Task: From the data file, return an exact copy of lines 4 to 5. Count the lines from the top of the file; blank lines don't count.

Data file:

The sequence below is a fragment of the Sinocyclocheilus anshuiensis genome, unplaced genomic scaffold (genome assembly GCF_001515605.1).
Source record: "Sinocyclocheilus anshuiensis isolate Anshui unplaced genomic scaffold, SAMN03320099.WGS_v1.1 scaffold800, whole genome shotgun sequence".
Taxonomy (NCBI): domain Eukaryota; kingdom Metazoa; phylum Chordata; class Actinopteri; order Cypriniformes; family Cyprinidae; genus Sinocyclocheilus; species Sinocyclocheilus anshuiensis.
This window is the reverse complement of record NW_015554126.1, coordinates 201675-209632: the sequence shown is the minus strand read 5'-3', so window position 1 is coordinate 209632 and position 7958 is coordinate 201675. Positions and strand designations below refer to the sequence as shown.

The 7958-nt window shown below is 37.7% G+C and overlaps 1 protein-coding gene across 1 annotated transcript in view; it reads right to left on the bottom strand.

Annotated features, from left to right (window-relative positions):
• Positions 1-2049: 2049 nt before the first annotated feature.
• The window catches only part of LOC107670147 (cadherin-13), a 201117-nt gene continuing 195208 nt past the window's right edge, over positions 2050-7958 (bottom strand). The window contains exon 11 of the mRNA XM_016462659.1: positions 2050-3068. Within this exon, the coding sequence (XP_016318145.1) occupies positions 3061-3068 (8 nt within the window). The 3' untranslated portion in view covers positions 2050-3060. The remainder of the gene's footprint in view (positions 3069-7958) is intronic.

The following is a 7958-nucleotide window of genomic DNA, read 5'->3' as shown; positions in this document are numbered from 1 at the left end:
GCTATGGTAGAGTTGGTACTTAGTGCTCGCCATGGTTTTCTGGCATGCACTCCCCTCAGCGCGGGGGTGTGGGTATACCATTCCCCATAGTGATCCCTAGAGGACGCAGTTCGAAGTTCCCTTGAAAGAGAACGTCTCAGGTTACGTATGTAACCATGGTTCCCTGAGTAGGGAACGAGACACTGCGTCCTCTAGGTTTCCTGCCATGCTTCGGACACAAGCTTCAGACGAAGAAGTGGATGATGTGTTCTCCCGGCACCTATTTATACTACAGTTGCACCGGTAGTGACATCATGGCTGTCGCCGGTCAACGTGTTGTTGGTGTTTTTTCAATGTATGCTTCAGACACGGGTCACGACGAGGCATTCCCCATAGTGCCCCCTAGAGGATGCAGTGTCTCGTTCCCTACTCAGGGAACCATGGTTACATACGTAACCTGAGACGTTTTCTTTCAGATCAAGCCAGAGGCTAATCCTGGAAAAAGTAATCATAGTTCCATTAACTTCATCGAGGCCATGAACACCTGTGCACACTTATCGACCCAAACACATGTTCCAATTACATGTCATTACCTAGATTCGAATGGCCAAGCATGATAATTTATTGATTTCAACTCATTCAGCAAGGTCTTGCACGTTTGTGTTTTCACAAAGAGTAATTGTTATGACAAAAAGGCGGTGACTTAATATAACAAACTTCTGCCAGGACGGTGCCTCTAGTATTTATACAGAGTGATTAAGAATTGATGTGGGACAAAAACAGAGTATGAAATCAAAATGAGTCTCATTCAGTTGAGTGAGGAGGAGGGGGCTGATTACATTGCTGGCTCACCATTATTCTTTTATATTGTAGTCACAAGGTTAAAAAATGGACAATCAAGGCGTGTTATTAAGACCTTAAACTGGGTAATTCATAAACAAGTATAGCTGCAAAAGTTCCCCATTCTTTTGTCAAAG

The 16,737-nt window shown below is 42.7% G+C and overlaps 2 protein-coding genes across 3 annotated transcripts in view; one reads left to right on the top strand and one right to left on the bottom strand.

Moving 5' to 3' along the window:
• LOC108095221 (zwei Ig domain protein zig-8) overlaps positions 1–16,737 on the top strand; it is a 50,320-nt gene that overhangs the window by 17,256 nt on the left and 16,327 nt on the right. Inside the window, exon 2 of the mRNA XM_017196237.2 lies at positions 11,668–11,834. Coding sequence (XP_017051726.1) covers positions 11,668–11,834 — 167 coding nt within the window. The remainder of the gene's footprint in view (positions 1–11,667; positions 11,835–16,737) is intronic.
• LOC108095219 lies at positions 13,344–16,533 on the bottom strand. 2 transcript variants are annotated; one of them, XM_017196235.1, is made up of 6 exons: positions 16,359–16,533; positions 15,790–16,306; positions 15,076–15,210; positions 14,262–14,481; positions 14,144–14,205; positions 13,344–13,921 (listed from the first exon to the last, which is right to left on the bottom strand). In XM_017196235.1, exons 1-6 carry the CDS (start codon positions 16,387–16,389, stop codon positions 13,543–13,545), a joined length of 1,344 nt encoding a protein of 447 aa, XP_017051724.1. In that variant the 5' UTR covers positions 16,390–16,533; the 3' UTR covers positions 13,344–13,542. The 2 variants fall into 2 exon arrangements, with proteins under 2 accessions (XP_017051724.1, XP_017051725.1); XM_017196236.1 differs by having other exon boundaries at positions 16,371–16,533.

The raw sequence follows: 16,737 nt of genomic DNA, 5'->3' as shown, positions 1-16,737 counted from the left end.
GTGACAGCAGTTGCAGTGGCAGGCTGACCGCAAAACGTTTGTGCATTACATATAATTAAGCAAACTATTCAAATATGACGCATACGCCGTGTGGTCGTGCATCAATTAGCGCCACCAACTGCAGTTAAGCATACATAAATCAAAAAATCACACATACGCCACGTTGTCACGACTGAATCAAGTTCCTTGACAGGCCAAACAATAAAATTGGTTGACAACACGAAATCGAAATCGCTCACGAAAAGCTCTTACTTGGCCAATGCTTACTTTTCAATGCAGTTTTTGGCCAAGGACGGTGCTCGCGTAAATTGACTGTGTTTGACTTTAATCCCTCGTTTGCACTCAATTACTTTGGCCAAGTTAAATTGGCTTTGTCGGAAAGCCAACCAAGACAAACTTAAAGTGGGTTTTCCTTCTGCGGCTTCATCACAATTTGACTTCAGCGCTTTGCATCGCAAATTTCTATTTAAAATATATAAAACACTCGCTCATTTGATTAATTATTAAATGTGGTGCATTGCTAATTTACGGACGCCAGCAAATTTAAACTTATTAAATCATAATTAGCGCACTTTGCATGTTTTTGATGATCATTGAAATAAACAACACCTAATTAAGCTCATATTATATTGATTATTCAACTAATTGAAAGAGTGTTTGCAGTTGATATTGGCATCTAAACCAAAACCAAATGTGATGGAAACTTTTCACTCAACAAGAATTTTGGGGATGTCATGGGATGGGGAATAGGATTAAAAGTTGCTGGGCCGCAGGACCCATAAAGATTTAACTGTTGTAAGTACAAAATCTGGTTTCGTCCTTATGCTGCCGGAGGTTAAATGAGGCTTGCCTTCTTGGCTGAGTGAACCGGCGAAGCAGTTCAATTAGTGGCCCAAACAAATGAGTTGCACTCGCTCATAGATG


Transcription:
This window is the reverse complement of record NW_015554126.1, coordinates 201675-209632: the sequence shown is the minus strand read 5'-3', so window position 1 is coordinate 209632 and position 7958 is coordinate 201675. Positions and strand designations below refer to the sequence as shown.

The 7958-nt window shown below is 37.7% G+C and overlaps 1 protein-coding gene across 1 annotated transcript in view; it reads right to left on the bottom strand.